Biden’s Big Expansion in Offshore Wind. Is it Enough?

March 30, 2021


As the White House slows down fossil fuel development on public lands and offshore, it’s ramping up renewable energy with a push to jumpstart the offshore wind energy business. Monday’s announcement is part of President Biden’s effort to fulfill the ambitious climate plan he campaigned on, including making the nation’s electricity sector carbon neutral by 2035.

As with much of Biden’s climate message, a key focus is on creating jobs. 

“President Biden believes we have an enormous opportunity in front of us to not only address the threats of climate change, but use it as a chance to create millions of good-paying, union jobs that will fuel America’s economic recovery,” said White House National Climate Advisor Gina McCarthy in a statement before the announcement. 

The Interior Department plans to start selling leases later this year for a new “wind energy area” in the New York Bight, the relatively shallow waters between Long Island and the New Jersey coast.

study last summer by the research firm Wood Mackenzie showed that constructing offshore wind turbines there would support about 32,000 jobs from 2022 to 2030. It also found it would support about 6,000 permanent jobs.

The National Ocean Industries Association (NOIA), which represents offshore wind as well as oil companies, praised the announcement saying benefits will be felt across the country. “In areas like the Gulf Coast, you will find steel fabricators, heavy lift vessel operators, subsea construction companies, helicopter service providers and more who built their experience in the oil and gas industry but will be vital in building offshore wind,” said NOIA President Erik Milito in a statement.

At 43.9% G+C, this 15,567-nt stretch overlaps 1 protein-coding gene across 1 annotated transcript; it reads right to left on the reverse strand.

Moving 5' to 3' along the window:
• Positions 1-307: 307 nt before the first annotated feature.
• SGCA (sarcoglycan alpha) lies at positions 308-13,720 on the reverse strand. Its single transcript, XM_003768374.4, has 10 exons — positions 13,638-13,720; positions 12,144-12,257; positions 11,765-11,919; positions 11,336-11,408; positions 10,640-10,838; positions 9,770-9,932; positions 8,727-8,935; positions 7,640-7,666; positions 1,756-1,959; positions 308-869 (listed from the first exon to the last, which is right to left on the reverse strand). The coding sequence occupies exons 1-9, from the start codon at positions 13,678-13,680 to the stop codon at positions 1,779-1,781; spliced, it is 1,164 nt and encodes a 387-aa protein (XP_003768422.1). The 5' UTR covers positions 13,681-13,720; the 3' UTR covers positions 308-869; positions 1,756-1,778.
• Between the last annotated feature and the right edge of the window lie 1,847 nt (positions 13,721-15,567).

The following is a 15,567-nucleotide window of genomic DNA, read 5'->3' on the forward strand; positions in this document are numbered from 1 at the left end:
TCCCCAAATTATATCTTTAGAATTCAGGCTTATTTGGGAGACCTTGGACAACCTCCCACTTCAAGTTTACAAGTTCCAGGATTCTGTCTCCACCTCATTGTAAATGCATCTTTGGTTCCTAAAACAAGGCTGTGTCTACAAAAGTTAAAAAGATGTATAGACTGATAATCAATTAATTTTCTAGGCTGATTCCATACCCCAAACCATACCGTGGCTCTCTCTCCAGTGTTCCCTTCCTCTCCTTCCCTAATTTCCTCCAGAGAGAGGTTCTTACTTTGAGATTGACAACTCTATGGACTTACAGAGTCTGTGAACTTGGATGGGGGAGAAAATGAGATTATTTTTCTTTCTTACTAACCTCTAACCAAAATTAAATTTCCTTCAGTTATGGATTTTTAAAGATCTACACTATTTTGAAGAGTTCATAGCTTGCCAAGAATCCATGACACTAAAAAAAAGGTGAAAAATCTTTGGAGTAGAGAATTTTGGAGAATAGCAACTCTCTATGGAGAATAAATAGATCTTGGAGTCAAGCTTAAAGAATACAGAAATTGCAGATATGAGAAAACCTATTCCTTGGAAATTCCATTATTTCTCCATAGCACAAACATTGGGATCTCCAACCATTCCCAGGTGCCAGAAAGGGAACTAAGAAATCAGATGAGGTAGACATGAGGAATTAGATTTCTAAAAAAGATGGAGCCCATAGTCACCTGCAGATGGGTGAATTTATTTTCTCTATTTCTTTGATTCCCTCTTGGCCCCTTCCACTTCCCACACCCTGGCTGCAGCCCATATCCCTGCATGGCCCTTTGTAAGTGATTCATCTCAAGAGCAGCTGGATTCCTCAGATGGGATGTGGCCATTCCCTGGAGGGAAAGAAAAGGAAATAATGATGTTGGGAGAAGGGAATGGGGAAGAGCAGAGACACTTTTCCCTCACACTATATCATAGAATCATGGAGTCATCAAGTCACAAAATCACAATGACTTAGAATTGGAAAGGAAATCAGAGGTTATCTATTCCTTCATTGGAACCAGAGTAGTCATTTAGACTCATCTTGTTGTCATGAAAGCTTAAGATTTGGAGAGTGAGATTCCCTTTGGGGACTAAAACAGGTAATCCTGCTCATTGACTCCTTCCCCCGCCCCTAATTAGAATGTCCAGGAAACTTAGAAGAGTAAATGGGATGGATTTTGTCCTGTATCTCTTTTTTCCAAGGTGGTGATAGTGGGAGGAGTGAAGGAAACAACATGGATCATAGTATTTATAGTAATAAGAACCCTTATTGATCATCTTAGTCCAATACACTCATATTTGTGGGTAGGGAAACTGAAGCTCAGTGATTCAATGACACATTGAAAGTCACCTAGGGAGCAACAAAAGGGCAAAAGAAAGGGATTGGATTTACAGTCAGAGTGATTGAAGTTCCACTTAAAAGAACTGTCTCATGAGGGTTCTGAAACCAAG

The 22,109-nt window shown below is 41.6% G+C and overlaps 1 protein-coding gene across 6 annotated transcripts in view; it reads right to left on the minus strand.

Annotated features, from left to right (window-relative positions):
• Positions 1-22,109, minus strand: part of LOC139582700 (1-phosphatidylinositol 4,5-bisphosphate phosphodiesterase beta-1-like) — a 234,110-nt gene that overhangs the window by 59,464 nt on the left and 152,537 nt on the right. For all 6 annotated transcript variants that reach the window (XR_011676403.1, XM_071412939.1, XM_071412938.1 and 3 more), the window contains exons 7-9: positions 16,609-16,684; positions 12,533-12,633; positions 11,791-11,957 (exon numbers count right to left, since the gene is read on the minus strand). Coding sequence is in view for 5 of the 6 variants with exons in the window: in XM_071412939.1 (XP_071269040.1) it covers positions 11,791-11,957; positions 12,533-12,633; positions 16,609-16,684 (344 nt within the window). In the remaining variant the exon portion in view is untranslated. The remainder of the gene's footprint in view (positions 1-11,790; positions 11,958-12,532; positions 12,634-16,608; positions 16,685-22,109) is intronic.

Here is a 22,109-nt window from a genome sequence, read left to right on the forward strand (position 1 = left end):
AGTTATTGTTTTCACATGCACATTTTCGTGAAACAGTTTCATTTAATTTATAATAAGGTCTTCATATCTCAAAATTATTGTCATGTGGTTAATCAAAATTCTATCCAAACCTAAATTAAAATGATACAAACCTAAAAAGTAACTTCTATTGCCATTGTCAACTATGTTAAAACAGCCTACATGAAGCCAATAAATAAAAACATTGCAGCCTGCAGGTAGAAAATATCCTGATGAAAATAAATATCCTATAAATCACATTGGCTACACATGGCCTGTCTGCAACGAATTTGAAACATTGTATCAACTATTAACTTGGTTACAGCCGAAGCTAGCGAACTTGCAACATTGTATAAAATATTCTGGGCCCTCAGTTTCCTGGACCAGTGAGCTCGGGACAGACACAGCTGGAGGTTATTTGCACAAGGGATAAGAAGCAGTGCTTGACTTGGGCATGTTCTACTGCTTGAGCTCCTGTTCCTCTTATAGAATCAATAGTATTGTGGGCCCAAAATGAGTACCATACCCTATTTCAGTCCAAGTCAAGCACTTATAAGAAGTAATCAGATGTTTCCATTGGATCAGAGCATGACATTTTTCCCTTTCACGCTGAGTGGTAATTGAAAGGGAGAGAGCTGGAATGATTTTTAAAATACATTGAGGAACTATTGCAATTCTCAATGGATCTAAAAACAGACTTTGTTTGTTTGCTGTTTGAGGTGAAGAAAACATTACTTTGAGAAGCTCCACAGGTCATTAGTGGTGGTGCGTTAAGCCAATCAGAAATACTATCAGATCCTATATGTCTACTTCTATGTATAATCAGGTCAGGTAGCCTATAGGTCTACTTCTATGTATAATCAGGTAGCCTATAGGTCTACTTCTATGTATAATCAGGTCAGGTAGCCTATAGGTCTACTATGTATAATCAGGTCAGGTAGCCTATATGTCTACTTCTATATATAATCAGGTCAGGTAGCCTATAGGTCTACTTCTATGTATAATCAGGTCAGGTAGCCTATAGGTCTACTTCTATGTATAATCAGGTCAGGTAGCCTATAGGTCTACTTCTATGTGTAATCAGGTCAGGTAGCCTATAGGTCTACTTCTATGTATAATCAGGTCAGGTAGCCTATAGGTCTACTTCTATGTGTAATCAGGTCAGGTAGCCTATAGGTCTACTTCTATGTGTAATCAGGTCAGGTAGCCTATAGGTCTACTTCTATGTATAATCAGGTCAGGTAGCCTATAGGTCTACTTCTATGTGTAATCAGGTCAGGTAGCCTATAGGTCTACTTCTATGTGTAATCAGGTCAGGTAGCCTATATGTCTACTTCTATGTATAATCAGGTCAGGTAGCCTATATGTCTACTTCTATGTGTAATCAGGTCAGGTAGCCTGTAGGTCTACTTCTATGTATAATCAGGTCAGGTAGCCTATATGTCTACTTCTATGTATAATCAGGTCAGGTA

Louisiana’s governor has proposed developing wind energy in the Gulf.

Secretary of the Interior Deb Haaland said the country needs to boost the offshore wind industry because “for generations, we’ve put off the transition to clean energy, and now we’re facing a climate crisis.” Scientists say most of the world’s fossil fuels will need to stay in the ground to avoid the worst effects of climate change. 

In the future, the administration wants to see a thriving offshore wind industry up and down the East Coast, in the Gulf of Mexico and along the West Coast. It’s setting a target of employing tens of thousands more workers to deploy 30 gigawatts of turbines by 2030. That’s enough to meet the demand of more than 10 million American homes for a year, according to the White House.